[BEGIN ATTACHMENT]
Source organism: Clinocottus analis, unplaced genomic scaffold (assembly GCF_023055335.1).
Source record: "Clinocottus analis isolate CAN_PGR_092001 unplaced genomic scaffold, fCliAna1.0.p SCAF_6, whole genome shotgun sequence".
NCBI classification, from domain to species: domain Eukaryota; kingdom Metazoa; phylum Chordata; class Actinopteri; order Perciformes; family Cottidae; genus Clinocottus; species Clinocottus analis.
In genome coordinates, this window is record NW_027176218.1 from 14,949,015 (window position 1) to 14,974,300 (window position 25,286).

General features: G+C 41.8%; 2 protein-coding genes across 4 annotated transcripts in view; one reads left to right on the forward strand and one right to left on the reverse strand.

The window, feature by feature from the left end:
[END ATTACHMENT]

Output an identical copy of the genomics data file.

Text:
Source organism: Clinocottus analis, unplaced genomic scaffold (assembly GCF_023055335.1).
Source record: "Clinocottus analis isolate CAN_PGR_092001 unplaced genomic scaffold, fCliAna1.0.p SCAF_6, whole genome shotgun sequence".
NCBI classification, from domain to species: domain Eukaryota; kingdom Metazoa; phylum Chordata; class Actinopteri; order Perciformes; family Cottidae; genus Clinocottus; species Clinocottus analis.
In genome coordinates, this window is record NW_027176218.1 from 14,949,015 (window position 1) to 14,974,300 (window position 25,286).

General features: G+C 41.8%; 2 protein-coding genes across 4 annotated transcripts in view; one reads left to right on the forward strand and one right to left on the reverse strand.

The window, feature by feature from the left end: